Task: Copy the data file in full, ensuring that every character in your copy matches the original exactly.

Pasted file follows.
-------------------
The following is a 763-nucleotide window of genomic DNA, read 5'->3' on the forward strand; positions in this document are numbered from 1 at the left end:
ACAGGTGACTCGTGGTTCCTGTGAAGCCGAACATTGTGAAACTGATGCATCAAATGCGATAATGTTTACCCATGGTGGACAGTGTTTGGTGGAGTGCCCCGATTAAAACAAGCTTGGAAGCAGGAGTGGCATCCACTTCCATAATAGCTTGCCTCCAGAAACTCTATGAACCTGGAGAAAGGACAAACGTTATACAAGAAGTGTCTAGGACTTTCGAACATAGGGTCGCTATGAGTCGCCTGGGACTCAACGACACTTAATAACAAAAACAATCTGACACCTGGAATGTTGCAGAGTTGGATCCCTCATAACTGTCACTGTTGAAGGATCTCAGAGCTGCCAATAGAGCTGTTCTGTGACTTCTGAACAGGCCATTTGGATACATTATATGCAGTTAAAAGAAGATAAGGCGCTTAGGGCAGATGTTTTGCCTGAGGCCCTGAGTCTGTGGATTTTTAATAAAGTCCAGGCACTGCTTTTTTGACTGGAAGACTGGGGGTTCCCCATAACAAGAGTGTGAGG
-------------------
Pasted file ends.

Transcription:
The following is a 763-nucleotide window of genomic DNA, read 5'->3' on the forward strand; positions in this document are numbered from 1 at the left end:
ACAGGTGACTCGTGGTTCCTGTGAAGCCGAACATTGTGAAACTGATGCATCAAATGCGATAATGTTTACCCATGGTGGACAGTGTTTGGTGGAGTGCCCCGATTAAAACAAGCTTGGAAGCAGGAGTGGCATCCACTTCCATAATAGCTTGCCTCCAGAAACTCTATGAACCTGGAGAAAGGACAAACGTTATACAAGAAGTGTCTAGGACTTTCGAACATAGGGTCGCTATGAGTCGCCTGGGACTCAACGACACTTAATAACAAAAACAATCTGACACCTGGAATGTTGCAGAGTTGGATCCCTCATAACTGTCACTGTTGAAGGATCTCAGAGCTGCCAATAGAGCTGTTCTGTGACTTCTGAACAGGCCATTTGGATACATTATATGCAGTTAAAAGAAGATAAGGCGCTTAGGGCAGATGTTTTGCCTGAGGCCCTGAGTCTGTGGATTTTTAATAAAGTCCAGGCACTGCTTTTTTGACTGGAAGACTGGGGGTTCCCCATAACAAGAGTGTGAGG